Please enable JavaScript in your browser to plainfully view this page.


(S-Expression Markup Language)

No such thing as too many parentheses.

  Download SEML

(The Language)

SEML is a markup language that compiles to clean, well-formated HTML.


(;; This is a (sexy) comment)
     ((h1 "This rocks !")
       ( "What a wonderful language, isn't it ?")))


<!-- This is a (sexy) comment -->
 <section id="home" class="awesome">
     <h1>This rocks !</h1>
     <p class="center">
         What a wonderful language, isn't it ?


SEML is a powerful markup language based on Lisp-like structures, that compiles to standardized, clean and well-formatted HTML5 (and CSS3 too, soon).

S-Expressions driven

SEML purely embodies the power of S-Expressions. Everything you manipulate in SEML is some kind of S-Expression, just like in Lisp and its descendants.


Indentation-sensible languages are cool, but sometimes you just need the flexibility of good old structures. In SEML, you choose to indent your code the way you like it. Whitespaces, tabs, or spaghetti? Whatever rows your boat.


Templating can be a repetitive task; that's why SEML includes syntactic sugar for common idioms to speed up your development time. You haven't anything new to learn, though: each one of them is a valid SEML S-Expression structure.


SEML is logic-less, which means you can't embed external, dynamic content inside your views. This is a choice: by not being able to embed scripts, you can purely focus on the template -- and nothing else.


SEML goes far beyond simple, classical logic-less languages: you can't embed JavaScript nor stylesheets directly in your templates. Behind such seemingly horrid rules lies in fact a simple, well-known (but alas not always respected) concept: don't mix up everything !


S-Expressions are quick and easy to parse, which means SEML can deliver your outputs flawlessly, in the glimpse of an eye.


Both installation methods assume you have an operational Ruby (>= 1.9) environment available.

Current version: 0.0.1

Ruby Gem Installation

Recommended installation. You'll need the command-line application gem.

Run gem install seml in your command line.
And... You're done!

Don't forget to run gem update seml once in a while to stay up-to-date !

Github Download

Custom installation. You'll need the command-line application git.

Run git clone in your command line, and cd seml.
You now have a working git repository containing the source code of SEML. You should know what you want to do with it from now, right...?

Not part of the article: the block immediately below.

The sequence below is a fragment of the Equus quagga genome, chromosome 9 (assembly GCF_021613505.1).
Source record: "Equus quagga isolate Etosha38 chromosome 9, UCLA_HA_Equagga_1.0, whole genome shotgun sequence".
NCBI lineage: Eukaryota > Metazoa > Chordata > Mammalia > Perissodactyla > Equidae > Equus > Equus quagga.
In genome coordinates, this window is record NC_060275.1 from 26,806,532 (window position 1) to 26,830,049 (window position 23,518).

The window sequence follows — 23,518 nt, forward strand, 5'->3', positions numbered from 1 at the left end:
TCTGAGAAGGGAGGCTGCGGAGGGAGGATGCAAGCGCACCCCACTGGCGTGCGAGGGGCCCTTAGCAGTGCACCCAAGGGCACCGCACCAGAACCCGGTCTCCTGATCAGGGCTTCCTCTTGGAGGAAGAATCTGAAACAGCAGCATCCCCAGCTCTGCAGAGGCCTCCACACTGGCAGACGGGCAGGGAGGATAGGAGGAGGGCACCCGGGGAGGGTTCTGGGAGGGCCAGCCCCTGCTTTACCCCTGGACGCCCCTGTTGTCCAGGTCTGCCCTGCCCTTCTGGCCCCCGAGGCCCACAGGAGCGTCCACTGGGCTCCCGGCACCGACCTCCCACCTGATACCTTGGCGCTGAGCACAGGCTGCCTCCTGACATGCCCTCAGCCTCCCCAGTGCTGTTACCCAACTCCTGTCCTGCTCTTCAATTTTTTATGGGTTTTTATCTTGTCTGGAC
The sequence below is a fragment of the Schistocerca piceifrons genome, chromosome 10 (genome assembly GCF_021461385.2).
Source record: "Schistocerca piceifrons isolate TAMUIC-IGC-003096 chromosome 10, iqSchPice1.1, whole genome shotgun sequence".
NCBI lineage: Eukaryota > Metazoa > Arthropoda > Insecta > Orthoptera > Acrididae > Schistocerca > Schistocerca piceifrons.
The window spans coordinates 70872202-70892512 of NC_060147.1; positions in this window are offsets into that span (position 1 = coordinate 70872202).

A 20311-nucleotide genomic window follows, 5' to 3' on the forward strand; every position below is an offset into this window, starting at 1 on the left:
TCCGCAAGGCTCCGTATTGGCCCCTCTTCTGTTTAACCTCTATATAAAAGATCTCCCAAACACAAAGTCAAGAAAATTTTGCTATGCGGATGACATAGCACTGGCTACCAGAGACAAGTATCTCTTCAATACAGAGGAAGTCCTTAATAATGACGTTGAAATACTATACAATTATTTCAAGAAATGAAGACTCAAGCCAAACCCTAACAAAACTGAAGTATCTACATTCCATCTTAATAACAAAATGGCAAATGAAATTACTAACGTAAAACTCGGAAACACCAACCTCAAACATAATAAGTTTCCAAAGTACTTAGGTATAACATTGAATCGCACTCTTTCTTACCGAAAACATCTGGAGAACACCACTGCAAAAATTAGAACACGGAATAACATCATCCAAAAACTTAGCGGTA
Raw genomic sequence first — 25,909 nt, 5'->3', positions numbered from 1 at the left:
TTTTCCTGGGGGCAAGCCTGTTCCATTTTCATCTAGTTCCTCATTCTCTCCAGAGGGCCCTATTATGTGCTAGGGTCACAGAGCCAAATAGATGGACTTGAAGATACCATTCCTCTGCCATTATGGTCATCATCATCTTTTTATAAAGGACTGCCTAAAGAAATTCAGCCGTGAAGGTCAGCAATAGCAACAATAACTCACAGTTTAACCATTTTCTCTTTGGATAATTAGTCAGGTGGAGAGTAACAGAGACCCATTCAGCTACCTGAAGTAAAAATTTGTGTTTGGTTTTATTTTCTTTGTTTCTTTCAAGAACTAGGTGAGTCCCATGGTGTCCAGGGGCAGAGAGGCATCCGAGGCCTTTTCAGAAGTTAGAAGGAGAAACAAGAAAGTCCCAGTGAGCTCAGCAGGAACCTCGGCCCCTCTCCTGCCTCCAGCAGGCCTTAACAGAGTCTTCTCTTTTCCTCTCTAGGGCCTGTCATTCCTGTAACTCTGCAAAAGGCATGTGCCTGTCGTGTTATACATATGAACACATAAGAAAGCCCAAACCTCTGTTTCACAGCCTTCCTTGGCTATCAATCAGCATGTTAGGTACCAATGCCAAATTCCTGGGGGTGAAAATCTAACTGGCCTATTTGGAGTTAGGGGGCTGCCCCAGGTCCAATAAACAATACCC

Oh, and don't forget to run git pull inside the directory once in a while.

(Quick Start)

In this part, we assume you have already downloaded and/or installed SEML and can therefore use the command-line application seml.

Before starting 

SEML draws its power from S-Expression and Lisp-like structure. As such, you will obviously feel instantly at home if you already have experience with similar languages, but it is not a requirement. Everyone is able to grasp the power of S-Expressions after a little bit of practice !

Now sit back, relax, and enjoy this quick ride that will get you started on using SEML in your everyday templating tasks...
Hint: You can click on every title to collapse the corresponding section, or you can collapse everything at once.

Using the command-line

Before we really dive in, we must agree on something: every example you will see below will have been compiled by the command-line application before showing the HTML result. But we won't write that everytime. That would be silly.
So, now, you're in: each time you'll see SEML and HTML codes side by side, you'll just know there was a compilation in-between, even if that's not written. You smart boy.

Wait, now you may be wondering how that compilation was done. It's rather simple, in fact:
seml myFile.seml myOutput.html
seml -i myFile.seml -o myOutput.html
seml --input=myFile.seml --output=myOutput.html
SEML follows POSIX conventions for command-line apps. Those three line above are equivalent.
By default, your first argument is the input file (which can also be explicitly stated with -i or --input), and the second the output file (same with -o or --output).
If there's no output file, SEML will send its result to the standard terminal output. If there's no input, it will take it from standard terminal input.

Understanding Sexps

Understanding the basics of S-Expressions is essential in order to fully master SEML.